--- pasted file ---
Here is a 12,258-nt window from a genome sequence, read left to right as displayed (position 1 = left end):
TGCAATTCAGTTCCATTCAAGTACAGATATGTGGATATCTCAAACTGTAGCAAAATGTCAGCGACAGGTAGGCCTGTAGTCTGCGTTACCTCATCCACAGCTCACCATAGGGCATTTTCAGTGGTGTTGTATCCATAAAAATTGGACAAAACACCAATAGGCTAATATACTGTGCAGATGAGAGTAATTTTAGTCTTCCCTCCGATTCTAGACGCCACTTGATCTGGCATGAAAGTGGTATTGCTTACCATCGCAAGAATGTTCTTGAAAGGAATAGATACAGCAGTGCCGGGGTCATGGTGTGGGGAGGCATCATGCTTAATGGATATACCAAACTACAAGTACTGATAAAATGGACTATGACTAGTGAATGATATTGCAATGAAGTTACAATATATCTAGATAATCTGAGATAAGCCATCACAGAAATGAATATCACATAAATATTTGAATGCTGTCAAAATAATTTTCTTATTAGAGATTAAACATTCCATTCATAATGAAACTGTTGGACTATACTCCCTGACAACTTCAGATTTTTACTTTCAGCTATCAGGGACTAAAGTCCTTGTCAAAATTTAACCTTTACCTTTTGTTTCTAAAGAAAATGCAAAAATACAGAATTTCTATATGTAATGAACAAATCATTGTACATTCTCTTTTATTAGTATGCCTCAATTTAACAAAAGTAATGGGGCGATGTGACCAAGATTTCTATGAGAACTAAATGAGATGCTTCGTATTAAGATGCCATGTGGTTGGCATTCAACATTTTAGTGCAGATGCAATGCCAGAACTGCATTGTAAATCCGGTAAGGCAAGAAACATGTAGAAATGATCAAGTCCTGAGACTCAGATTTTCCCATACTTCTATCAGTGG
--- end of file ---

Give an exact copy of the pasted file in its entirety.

Here is a 12,258-nt window from a genome sequence, read left to right as displayed (position 1 = left end):
TGCAATTCAGTTCCATTCAAGTACAGATATGTGGATATCTCAAACTGTAGCAAAATGTCAGCGACAGGTAGGCCTGTAGTCTGCGTTACCTCATCCACAGCTCACCATAGGGCATTTTCAGTGGTGTTGTATCCATAAAAATTGGACAAAACACCAATAGGCTAATATACTGTGCAGATGAGAGTAATTTTAGTCTTCCCTCCGATTCTAGACGCCACTTGATCTGGCATGAAAGTGGTATTGCTTACCATCGCAAGAATGTTCTTGAAAGGAATAGATACAGCAGTGCCGGGGTCATGGTGTGGGGAGGCATCATGCTTAATGGATATACCAAACTACAAGTACTGATAAAATGGACTATGACTAGTGAATGATATTGCAATGAAGTTACAATATATCTAGATAATCTGAGATAAGCCATCACAGAAATGAATATCACATAAATATTTGAATGCTGTCAAAATAATTTTCTTATTAGAGATTAAACATTCCATTCATAATGAAACTGTTGGACTATACTCCCTGACAACTTCAGATTTTTACTTTCAGCTATCAGGGACTAAAGTCCTTGTCAAAATTTAACCTTTACCTTTTGTTTCTAAAGAAAATGCAAAAATACAGAATTTCTATATGTAATGAACAAATCATTGTACATTCTCTTTTATTAGTATGCCTCAATTTAACAAAAGTAATGGGGCGATGTGACCAAGATTTCTATGAGAACTAAATGAGATGCTTCGTATTAAGATGCCATGTGGTTGGCATTCAACATTTTAGTGCAGATGCAATGCCAGAACTGCATTGTAAATCCGGTAAGGCAAGAAACATGTAGAAATGATCAAGTCCTGAGACTCAGATTTTCCCATACTTCTATCAGTGG